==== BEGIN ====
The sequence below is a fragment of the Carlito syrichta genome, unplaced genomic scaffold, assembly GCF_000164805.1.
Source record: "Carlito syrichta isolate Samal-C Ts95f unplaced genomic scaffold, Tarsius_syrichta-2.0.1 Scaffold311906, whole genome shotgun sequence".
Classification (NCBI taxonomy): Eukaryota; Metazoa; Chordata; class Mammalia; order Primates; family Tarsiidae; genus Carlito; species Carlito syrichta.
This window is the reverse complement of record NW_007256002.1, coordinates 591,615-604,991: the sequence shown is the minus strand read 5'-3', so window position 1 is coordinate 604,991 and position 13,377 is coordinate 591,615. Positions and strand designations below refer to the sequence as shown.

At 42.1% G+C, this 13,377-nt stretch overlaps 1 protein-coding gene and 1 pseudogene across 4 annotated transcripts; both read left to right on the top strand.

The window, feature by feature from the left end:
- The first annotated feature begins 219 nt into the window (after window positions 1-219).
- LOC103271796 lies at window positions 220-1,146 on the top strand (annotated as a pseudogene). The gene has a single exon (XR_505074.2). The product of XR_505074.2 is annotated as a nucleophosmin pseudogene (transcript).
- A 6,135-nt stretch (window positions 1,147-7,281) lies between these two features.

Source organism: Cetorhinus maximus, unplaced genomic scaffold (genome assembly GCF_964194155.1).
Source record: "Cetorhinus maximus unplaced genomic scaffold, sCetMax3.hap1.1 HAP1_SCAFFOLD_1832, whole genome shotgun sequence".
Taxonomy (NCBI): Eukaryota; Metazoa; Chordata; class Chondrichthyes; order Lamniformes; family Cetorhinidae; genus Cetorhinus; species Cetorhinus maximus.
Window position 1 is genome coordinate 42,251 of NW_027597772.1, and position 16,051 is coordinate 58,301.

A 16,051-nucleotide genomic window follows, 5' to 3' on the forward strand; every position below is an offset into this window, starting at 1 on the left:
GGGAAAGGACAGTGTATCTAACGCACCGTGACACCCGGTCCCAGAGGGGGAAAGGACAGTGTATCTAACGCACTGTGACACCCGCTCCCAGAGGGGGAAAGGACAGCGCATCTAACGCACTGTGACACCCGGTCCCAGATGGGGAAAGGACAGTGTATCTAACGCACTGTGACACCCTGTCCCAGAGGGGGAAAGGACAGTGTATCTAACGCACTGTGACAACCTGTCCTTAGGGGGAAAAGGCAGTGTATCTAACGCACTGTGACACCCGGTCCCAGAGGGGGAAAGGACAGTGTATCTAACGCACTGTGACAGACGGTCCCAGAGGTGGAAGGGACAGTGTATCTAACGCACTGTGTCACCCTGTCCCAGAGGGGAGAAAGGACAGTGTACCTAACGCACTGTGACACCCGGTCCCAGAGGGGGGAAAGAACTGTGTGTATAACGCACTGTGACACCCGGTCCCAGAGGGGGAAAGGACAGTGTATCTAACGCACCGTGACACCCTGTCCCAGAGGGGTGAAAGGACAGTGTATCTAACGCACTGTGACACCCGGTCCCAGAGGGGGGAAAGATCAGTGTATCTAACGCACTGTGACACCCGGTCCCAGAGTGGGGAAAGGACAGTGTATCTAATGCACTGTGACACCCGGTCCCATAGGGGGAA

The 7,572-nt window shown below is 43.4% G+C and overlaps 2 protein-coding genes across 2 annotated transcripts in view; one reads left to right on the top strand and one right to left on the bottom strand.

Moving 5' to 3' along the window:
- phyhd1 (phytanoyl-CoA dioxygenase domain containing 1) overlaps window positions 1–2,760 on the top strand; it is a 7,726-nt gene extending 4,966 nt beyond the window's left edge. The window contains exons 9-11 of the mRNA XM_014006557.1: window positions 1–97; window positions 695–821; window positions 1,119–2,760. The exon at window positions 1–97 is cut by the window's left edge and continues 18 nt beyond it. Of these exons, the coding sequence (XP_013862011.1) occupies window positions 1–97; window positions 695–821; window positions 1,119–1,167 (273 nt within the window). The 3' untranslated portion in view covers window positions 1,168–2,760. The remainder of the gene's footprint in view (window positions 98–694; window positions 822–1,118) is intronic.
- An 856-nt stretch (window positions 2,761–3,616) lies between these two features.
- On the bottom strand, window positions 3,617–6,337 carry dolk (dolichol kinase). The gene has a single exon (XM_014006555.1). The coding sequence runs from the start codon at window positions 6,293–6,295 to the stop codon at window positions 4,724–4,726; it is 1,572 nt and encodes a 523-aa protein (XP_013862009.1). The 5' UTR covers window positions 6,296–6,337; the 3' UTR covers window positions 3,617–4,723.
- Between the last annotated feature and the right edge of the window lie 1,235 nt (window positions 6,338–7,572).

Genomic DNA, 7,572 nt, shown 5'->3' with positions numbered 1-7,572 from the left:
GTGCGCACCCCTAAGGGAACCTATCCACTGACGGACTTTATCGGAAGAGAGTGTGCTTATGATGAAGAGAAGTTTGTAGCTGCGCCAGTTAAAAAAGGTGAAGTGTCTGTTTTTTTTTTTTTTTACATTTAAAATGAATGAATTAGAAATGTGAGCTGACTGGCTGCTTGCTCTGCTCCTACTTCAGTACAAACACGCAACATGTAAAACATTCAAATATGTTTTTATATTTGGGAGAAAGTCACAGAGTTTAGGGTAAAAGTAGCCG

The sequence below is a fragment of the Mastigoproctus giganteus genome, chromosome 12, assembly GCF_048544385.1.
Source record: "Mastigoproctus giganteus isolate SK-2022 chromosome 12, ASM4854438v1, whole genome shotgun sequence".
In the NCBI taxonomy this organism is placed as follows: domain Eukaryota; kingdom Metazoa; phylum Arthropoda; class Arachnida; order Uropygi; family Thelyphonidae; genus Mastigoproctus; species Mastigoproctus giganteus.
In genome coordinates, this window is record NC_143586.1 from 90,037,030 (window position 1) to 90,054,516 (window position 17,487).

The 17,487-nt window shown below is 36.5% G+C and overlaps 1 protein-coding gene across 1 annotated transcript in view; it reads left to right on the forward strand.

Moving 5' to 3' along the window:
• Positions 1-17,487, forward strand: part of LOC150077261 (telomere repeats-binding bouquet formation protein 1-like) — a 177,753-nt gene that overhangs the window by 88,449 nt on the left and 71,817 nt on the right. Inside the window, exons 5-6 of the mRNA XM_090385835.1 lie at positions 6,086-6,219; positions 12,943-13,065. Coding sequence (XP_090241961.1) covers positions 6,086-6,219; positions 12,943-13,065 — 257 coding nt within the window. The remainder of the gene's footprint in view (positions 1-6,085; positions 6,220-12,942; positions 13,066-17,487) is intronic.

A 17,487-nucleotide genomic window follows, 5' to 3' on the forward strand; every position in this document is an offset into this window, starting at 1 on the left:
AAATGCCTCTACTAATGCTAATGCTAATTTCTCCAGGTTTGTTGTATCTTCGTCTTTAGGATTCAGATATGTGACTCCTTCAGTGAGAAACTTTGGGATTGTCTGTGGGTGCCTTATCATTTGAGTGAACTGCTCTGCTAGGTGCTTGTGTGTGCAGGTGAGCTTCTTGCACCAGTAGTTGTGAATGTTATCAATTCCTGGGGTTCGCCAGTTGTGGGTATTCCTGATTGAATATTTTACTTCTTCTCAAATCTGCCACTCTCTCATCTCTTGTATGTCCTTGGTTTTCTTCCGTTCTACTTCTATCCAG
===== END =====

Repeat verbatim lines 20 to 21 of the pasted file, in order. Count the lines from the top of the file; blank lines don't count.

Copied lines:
- On the bottom strand, window positions 3,617–6,337 carry dolk (dolichol kinase). The gene has a single exon (XM_014006555.1). The coding sequence runs from the start codon at window positions 6,293–6,295 to the stop codon at window positions 4,724–4,726; it is 1,572 nt and encodes a 523-aa protein (XP_013862009.1). The 5' UTR covers window positions 6,296–6,337; the 3' UTR covers window positions 3,617–4,723.
- Between the last annotated feature and the right edge of the window lie 1,235 nt (window positions 6,338–7,572).